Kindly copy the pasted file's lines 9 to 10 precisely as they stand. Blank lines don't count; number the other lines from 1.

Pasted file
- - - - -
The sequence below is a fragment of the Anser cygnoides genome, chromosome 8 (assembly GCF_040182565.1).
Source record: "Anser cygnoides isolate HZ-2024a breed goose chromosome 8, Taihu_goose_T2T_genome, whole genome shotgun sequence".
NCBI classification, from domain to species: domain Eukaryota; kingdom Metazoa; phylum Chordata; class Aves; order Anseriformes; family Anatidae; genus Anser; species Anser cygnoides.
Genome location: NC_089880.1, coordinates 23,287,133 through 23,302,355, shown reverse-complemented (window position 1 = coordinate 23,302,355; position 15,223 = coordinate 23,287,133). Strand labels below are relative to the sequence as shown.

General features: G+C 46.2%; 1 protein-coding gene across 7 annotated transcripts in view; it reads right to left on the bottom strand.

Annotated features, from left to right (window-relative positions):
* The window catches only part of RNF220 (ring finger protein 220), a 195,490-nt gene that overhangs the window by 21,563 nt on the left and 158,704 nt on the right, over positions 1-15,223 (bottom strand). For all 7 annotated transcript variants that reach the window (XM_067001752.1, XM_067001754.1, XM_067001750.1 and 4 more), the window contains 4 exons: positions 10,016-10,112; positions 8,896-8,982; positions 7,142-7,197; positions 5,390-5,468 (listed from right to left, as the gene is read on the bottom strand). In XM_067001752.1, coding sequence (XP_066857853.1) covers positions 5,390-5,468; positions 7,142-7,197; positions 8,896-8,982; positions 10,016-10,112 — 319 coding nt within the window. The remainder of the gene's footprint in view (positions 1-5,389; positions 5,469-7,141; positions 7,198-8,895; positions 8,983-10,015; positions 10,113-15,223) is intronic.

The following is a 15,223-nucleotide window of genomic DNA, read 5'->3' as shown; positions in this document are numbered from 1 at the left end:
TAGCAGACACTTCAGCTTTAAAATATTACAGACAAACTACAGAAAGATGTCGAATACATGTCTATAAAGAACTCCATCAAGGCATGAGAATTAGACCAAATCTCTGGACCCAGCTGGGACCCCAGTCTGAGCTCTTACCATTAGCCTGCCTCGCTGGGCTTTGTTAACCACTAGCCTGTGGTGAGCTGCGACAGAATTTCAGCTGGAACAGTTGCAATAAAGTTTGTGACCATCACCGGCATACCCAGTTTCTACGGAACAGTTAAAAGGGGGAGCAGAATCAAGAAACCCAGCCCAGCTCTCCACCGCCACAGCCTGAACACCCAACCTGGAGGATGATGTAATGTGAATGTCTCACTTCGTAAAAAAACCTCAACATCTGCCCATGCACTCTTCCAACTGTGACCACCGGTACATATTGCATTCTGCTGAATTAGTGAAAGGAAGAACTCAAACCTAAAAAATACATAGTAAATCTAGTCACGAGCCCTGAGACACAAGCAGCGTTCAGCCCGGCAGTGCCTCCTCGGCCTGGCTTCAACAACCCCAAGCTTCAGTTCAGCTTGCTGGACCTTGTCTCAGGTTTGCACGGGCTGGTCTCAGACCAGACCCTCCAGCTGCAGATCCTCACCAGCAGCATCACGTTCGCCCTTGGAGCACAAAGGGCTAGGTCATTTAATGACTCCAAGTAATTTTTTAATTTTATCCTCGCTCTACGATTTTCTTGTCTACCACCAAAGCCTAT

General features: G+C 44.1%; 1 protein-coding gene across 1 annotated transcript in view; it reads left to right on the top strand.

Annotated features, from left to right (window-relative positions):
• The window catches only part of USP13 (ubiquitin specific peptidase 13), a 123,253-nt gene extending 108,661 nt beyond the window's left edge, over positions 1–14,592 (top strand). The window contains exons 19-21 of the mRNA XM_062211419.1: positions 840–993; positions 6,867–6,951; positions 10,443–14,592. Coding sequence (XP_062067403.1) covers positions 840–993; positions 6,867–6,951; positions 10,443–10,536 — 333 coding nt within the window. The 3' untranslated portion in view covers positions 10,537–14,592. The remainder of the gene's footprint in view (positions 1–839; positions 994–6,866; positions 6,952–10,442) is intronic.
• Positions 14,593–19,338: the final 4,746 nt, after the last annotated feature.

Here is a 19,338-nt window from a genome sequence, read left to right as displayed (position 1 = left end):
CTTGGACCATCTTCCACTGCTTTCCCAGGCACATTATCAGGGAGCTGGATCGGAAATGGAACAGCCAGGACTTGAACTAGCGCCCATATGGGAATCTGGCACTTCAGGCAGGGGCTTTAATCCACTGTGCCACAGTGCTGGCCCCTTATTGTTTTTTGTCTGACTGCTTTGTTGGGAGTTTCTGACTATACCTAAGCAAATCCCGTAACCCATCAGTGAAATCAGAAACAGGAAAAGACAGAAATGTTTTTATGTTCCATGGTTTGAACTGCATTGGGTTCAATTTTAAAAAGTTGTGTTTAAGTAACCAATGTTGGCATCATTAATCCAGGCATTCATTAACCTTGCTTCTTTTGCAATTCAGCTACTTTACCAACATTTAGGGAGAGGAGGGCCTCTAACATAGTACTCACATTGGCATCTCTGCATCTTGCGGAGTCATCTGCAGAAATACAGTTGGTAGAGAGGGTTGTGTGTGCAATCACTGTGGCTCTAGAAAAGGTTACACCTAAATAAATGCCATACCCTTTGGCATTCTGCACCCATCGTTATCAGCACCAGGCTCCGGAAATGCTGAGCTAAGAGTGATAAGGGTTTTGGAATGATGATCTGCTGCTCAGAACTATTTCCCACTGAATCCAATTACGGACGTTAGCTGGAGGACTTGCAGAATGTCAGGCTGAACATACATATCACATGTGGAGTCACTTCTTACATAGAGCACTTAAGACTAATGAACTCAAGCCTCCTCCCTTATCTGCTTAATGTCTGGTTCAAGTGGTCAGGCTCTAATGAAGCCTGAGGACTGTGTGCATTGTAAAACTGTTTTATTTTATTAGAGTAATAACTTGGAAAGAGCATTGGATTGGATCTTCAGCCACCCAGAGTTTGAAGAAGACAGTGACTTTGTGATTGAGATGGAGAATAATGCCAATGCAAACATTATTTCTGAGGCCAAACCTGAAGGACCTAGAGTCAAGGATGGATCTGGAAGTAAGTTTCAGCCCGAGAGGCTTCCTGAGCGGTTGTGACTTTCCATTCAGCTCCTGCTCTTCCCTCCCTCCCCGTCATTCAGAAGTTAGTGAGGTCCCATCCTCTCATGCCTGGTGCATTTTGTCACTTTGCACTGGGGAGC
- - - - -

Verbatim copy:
TAGCAGACACTTCAGCTTTAAAATATTACAGACAAACTACAGAAAGATGTCGAATACATGTCTATAAAGAACTCCATCAAGGCATGAGAATTAGACCAAATCTCTGGACCCAGCTGGGACCCCAGTCTGAGCTCTTACCATTAGCCTGCCTCGCTGGGCTTTGTTAACCACTAGCCTGTGGTGAGCTGCGACAGAATTTCAGCTGGAACAGTTGCAATAAAGTTTGTGACCATCACCGGCATACCCAGTTTCTACGGAACAGTTAAAAGGGGGAGCAGAATCAAGAAACCCAGCCCAGCTCTCCACCGCCACAGCCTGAACACCCAACCTGGAGGATGATGTAATGTGAATGTCTCACTTCGTAAAAAAACCTCAACATCTGCCCATGCACTCTTCCAACTGTGACCACCGGTACATATTGCATTCTGCTGAATTAGTGAAAGGAAGAACTCAAACCTAAAAAATACATAGTAAATCTAGTCACGAGCCCTGAGACACAAGCAGCGTTCAGCCCGGCAGTGCCTCCTCGGCCTGGCTTCAACAACCCCAAGCTTCAGTTCAGCTTGCTGGACCTTGTCTCAGGTTTGCACGGGCTGGTCTCAGACCAGACCCTCCAGCTGCAGATCCTCACCAGCAGCATCACGTTCGCCCTTGGAGCACAAAGGGCTAGGTCATTTAATGACTCCAAGTAATTTTTTAATTTTATCCTCGCTCTACGATTTTCTTGTCTACCACCAAAGCCTAT

General features: G+C 44.1%; 1 protein-coding gene across 1 annotated transcript in view; it reads left to right on the top strand.